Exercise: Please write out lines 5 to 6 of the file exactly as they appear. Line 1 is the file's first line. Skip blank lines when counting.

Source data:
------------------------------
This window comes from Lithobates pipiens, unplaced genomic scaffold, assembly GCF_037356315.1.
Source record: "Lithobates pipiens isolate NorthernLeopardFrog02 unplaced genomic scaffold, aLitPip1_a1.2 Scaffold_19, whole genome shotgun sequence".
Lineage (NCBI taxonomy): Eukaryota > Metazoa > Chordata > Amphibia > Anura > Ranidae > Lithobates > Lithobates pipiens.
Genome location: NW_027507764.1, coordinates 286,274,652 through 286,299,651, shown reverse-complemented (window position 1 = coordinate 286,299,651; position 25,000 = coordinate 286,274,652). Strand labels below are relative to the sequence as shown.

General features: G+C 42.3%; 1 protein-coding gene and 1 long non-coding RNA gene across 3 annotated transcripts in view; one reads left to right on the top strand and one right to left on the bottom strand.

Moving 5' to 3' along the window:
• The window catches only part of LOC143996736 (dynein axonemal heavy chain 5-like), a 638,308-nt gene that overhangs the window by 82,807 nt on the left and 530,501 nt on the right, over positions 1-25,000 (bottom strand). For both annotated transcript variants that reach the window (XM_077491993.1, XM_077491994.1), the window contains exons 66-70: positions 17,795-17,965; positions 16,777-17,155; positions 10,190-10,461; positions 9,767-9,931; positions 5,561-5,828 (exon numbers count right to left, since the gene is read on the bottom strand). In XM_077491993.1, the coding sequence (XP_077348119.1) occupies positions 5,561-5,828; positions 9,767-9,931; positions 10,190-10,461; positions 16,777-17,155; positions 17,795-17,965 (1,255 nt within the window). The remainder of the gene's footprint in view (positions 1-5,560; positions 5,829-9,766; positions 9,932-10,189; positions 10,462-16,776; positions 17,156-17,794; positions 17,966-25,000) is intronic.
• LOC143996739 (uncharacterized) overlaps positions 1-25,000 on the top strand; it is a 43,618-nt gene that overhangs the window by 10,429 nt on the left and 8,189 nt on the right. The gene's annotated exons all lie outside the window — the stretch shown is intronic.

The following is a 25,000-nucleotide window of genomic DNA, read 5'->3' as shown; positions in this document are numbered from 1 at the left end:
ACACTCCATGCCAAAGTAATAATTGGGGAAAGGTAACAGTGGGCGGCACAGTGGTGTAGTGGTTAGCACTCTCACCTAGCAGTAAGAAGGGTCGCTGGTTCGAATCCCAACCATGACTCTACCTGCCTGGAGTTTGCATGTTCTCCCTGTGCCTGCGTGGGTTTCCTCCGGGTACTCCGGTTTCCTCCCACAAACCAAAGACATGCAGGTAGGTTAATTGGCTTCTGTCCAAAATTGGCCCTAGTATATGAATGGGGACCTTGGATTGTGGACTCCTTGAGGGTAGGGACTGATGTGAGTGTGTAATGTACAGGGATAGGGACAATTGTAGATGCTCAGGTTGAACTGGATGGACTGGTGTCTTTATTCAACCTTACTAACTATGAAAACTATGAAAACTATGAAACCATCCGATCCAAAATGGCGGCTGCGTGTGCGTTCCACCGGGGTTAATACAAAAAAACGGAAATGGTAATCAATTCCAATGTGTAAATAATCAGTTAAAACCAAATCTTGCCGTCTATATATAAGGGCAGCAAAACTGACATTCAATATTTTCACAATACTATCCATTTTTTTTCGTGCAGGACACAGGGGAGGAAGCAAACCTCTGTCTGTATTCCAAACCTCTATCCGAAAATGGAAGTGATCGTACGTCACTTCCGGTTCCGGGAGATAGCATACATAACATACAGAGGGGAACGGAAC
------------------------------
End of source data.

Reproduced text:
General features: G+C 42.3%; 1 protein-coding gene and 1 long non-coding RNA gene across 3 annotated transcripts in view; one reads left to right on the top strand and one right to left on the bottom strand.

Moving 5' to 3' along the window: